Nonetheless, privately, Vatican officials are often vocal in their support for Israel and grateful for the basic protections it provides to Christians and their holy sites. “The reality is that most Vatican diplomats are inclined to be supportive of Israel because they know whatever problems Christians in Israel face, pale in comparison to the problems they have in the rest of the Middle East,” Allen explained. “Many native Arab Christians in Israel do complain about being second-class citizens, facing travel problems and discrimination,” he said. “But they are not getting shot like they are in Syria, Egypt or Iraq. There is a great deal of sympathy for what they see as basic security, rights and rule of law in Israel.”


Israel has one of the few Christian communities left in the Middle East that is still growing.  According to 2013 figures released by Israeli Central Bureau of Statistics, there are roughly 161,000 Christians living in Israel, up from 158,000 in 2012. At the same time, Christian populations elsewhere in the region are rapidly declining. According to the Pew Research Center, just 0.6 percent of the world’s 2.2 billion Christians now live in the Middle East and North Africa. Christians make up only 4 percent of the region’s total inhabitants, drastically down from 20 percent a century ago. In Israel, the Christian community largely thrives, regularly outperforming Jews and Muslims in education. But that is not the case in Palestinian-controlled areas. In Bethlehem, the birthplace of Jesus, Christians have declined from about 70 percent of the population a few decades ago to only 15 percent today. “Being Catholic and living in Israel and in the Holy Land is without a doubt a grace and a privilege for many reasons; it means being close to the Holy Places, to local Christians, especially those belonging to the Eastern Churches, and to the Jewish people,” Father Francesco Voltaggio—rector of the Galilee Seminary, a Catholic-Jewish dialogue center founded by Pope John Paul II—told Voltaggio, who will meet Pope Francis during his visit, feels that the trip will cement Catholic-Jewish relations while also being an important opportunity to open dialogue with Muslims. “I expect a step forward in the renewed relationship between Christians and Jews, as well as an opening of hope in the dialogue with Islam, a dialogue that is often marked by wounds, yet is necessary today more than ever, so as not to prevent tragedies, like the violence caused by fundamentalism,” Voltaggio said.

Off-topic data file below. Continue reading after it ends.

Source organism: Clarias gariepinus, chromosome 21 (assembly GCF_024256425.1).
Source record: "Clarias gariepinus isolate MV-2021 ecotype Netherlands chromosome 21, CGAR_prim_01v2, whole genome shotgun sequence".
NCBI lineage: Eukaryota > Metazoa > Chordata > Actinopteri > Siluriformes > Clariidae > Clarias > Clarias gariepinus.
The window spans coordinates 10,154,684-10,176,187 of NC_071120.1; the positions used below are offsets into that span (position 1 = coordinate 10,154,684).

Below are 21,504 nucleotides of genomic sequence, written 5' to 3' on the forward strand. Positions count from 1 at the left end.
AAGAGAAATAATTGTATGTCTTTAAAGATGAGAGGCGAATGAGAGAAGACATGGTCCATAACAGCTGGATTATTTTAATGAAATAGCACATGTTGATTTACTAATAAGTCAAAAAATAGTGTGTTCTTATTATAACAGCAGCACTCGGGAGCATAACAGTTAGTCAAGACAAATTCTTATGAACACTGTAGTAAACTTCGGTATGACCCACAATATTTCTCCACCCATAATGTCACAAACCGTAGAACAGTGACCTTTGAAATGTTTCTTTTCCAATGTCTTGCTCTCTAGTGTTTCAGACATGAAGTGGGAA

While most of Pope Francis’s itinerary in Israel will take him to the usual spots visited by heads of state—such as Yad Vashem and the Western Wall—as well as to meetings with to Israeli leaders, the most remarkable aspect of the trip may be the trend it is setting. “This is the third consecutive pope who has visited Israel,” Korn said. “This is going to establish an informal policy for popes in the future.” “It really strengthens the Vatican policy of coming to Israel and paying homage to the Jewish people,” he said.


But despite the goodwill developed between the Vatican and Israel, several obstacles remain. One of the largest is that the “Fundamental Accord” signed by Israel and the Vatican in 1993, which established relations between the two states, has not been finalized—leaving Church properties in Israel in a state of limbo when it comes to taxation or other administrative areas. “You can find fault on both sides [for not finishing the agreement]. But the fact that this has been dragged out for so long has become a source of irritation in the Vatican,” Allen said. One of the points of contention related to this area has been the status of the Cenacle—the traditional site of the Jesus’s Last Supper on Mount Zion in Jerusalem. Jews also revere the building containing the Cenacle, as the tomb of King David. Hundreds of religious Jews recently held a protest against the building’s rumored transfer to the Vatican during the pope’s visit. Lior Haiat, an Israeli Foreign Ministry official who is handling public diplomacy for the papal visit, said rumors surrounding the impeding transfer of sovereignty over the Last Supper room, as part of finalizing the 1993 agreement with the Vatican, are “untrue.” Nevertheless, he said Israel has been in discussions with the Vatican over the status of Christian holy sites…               

[To Read the Full Article Click the Following Link –Ed.]



TUVIA RUEBNER NEVER STOPS MOURNING THE LOST                                Toby Perl Freilich

Tablet, May 12, 2014